Disney Pixar’s latest is unsurprisingly ambitious and technically accomplished, but on this occasion they’ve overshot their own creative mark and landed a little too close to the dead zone of thematic ambiguity for comfort. The plot is theoretically about one family: father (Kyle MacLachlan), mother (Diane Lane) and young eleven-year-old girl Riley (Kaitlyn Dias) who relocate from Minnesota to San Francisco, causing Riley to suffer numerous quite natural insecurities and regrets as she waves goodbye to several friendships and a hallowed place on her ice hockey team.
In reality, the movie is focused on what’s going on inside Riley’s brain as we see Joy (Amy Poehler), Sadness (Phyllis Smith), Anger (Lewis Black), Disgust (Mindy Kaling) and Fear (Bill Hader) brought to life as individual entities at the helm, ‘Headquarters’, of Riley’s entire personality and normal function. Herein lies problem number one – an attempt to personify characters as representative of one distinct and solitary emotion but also as characters in their own right who must necessarily exhibit more of a range.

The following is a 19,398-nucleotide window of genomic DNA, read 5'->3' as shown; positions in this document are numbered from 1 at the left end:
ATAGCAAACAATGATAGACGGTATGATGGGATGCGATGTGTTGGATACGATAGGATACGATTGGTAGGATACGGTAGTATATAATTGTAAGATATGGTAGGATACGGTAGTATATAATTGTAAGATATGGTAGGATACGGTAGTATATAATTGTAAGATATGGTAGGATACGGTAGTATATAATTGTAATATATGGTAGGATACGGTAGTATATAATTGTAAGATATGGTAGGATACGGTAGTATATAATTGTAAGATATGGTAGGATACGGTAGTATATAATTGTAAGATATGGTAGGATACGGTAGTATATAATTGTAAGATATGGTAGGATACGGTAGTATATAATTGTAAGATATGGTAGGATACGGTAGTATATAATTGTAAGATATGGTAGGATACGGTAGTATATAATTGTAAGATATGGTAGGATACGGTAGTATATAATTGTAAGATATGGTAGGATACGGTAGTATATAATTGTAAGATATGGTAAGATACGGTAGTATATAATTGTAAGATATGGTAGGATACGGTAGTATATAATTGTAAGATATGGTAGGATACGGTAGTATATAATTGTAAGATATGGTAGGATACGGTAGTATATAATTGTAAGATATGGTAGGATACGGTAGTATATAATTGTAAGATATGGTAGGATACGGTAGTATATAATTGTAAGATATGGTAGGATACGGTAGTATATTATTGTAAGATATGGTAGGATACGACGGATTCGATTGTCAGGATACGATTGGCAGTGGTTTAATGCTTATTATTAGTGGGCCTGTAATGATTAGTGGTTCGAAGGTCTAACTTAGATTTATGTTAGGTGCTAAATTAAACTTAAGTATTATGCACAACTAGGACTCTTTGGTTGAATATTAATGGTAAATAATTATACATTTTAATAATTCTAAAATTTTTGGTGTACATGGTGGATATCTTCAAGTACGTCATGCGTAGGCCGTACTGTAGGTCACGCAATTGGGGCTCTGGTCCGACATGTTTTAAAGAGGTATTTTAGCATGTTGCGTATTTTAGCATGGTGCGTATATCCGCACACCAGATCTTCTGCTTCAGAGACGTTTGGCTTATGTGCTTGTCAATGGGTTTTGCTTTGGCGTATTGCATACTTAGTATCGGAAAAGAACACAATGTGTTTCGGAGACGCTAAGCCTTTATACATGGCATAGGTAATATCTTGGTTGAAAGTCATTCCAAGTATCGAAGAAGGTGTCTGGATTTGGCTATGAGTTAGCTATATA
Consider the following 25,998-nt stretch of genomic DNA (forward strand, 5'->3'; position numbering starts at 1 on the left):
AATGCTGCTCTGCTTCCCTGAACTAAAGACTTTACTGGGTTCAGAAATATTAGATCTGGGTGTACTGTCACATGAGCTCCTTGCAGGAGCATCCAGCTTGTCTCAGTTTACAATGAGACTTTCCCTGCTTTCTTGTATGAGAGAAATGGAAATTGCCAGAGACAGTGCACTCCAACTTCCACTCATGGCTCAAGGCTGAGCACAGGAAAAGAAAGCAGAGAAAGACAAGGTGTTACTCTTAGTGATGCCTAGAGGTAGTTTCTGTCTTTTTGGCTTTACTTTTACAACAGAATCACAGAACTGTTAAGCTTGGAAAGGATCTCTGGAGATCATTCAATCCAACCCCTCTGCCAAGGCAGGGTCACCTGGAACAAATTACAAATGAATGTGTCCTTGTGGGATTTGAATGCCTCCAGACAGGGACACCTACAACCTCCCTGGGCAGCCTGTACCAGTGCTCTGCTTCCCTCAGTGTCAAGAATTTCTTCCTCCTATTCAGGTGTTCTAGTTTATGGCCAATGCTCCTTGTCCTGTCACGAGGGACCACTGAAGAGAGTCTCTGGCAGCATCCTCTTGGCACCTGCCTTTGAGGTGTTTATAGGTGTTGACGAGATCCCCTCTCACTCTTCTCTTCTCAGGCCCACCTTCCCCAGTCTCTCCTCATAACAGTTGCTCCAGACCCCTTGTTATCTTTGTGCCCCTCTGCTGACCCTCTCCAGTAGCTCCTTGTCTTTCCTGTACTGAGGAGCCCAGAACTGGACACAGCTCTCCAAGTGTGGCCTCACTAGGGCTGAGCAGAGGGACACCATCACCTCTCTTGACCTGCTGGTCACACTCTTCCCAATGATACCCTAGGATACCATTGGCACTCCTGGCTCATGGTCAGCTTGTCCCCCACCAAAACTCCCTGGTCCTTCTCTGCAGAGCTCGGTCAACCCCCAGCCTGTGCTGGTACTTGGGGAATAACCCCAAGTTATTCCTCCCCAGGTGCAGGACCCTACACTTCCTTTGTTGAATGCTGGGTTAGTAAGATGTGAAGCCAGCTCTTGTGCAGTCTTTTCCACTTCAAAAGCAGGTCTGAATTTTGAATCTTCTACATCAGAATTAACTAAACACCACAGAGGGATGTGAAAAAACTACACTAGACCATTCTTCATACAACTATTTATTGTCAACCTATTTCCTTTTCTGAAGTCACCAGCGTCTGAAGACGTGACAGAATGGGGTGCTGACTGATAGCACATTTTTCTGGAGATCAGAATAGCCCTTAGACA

The whole motif behind the movie is that it’s OK to feel sad sometimes, as this can be a visual signal to others that we are in need of help. Sadness initially messes everything up before her place in the grand scheme of things becomes apparent, and as her chaotic influence sweeps throughout the labyrinthine corridors of Riley’s grey matter we watch as entire elements of the host’s personality are completely and irrevocably annihilated by mistake, whilst in the real world her life is equally devastated as a result. All of which has the effect of largely distancing Riley from being in any way in control of herself and her own state of being, which in turn is conceptually very alienating for an audience.
Similarly, there are a lot of very eerie goings-on; we see a large creepy clown lurking around in locked away memories, entire characters begin to fade into nothingness as Riley starts to forget them. Notwithstanding this, there are funny moments and the artwork involved is top-notch, as we’ve come to expect, just as the adventure the central personality profiles go in does more or less hold interest until the end. Still, the film’s premise hasn’t been satisfactorily fulfilled and The Red Dragon is by no means convinced this is a good film to be taking youngsters to go and see.